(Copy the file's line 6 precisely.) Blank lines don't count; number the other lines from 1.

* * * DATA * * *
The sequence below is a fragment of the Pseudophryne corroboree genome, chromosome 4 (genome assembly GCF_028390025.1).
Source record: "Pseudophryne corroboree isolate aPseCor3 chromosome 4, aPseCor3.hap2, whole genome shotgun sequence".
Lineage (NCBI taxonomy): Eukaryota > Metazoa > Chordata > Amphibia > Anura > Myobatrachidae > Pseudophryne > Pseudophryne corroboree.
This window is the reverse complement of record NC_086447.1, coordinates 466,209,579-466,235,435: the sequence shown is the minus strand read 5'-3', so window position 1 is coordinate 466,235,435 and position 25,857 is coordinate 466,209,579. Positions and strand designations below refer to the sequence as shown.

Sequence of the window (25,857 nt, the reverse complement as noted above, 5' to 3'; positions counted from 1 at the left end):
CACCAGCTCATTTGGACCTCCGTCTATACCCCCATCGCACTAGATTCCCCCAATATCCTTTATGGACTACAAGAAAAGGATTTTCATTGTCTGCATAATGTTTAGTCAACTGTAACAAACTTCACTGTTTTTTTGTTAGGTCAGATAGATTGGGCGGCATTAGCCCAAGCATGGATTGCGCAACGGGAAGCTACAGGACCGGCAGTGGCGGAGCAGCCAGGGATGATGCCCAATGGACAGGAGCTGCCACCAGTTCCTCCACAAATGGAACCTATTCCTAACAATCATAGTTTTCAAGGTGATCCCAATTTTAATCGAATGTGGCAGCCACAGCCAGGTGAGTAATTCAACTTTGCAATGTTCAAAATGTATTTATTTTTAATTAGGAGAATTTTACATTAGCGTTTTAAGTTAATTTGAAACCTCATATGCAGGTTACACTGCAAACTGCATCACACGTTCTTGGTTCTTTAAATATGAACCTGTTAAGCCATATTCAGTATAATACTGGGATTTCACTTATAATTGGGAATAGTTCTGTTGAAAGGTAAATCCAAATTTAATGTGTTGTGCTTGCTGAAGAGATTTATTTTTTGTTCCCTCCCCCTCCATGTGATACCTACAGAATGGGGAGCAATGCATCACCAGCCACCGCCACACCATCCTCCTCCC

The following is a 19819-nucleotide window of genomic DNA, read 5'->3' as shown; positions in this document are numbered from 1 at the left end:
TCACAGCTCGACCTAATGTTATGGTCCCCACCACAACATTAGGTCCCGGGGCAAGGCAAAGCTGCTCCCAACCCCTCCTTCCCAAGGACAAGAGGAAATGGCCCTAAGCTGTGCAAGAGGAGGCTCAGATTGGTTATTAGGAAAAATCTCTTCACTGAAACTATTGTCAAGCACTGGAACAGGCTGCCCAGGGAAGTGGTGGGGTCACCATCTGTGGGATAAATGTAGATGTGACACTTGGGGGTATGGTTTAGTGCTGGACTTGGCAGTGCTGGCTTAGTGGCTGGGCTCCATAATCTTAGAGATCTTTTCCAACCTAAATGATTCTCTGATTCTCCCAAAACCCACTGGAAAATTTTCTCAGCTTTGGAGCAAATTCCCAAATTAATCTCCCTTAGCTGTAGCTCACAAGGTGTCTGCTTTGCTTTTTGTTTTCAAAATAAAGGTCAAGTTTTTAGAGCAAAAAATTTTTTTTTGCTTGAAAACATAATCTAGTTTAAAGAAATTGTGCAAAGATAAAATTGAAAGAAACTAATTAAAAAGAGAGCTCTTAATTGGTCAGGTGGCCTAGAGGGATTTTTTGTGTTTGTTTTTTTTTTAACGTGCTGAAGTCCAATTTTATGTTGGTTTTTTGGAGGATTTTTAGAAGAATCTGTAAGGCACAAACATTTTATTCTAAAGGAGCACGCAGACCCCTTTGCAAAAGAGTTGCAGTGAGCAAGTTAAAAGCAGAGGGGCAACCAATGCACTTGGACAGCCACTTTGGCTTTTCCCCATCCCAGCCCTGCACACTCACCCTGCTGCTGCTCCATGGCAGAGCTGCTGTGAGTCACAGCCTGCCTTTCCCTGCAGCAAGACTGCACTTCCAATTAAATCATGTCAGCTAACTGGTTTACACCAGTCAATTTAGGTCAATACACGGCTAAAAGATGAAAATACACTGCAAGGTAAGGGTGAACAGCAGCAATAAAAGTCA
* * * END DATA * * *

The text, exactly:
CACCAGCTCATTTGGACCTCCGTCTATACCCCCATCGCACTAGATTCCCCCAATATCCTTTATGGACTACAAGAAAAGGATTTTCATTGTCTGCATAATGTTTAGTCAACTGTAACAAACTTCACTGTTTTTTTGTTAGGTCAGATAGATTGGGCGGCATTAGCCCAAGCATGGATTGCGCAACGGGAAGCTACAGGACCGGCAGTGGCGGAGCAGCCAGGGATGATGCCCAATGGACAGGAGCTGCCACCAGTTCCTCCACAAATGGAACCTATTCCTAACAATCATAGTTTTCAAGGTGATCCCAATTTTAATCGAATGTGGCAGCCACAGCCAGGTGAGTAATTCAACTTTGCAATGTTCAAAATGTATTTATTTTTAATTAGGAGAATTTTACATTAGCGTTTTAAGTTAATTTGAAACCTCATATGCAGGTTACACTGCAAACTGCATCACACGTTCTTGGTTCTTTAAATATGAACCTGTTAAGCCATATTCAGTATAATACTGGGATTTCACTTATAATTGGGAATAGTTCTGTTGAAAGGTAAATCCAAATTTAATGTGTTGTGCTTGCTGAAGAGATTTATTTTTTGTTCCCTCCCCCTCCATGTGATACCTACAGAATGGGGAGCAATGCATCACCAGCCACCGCCACACCATCCTCCTCCC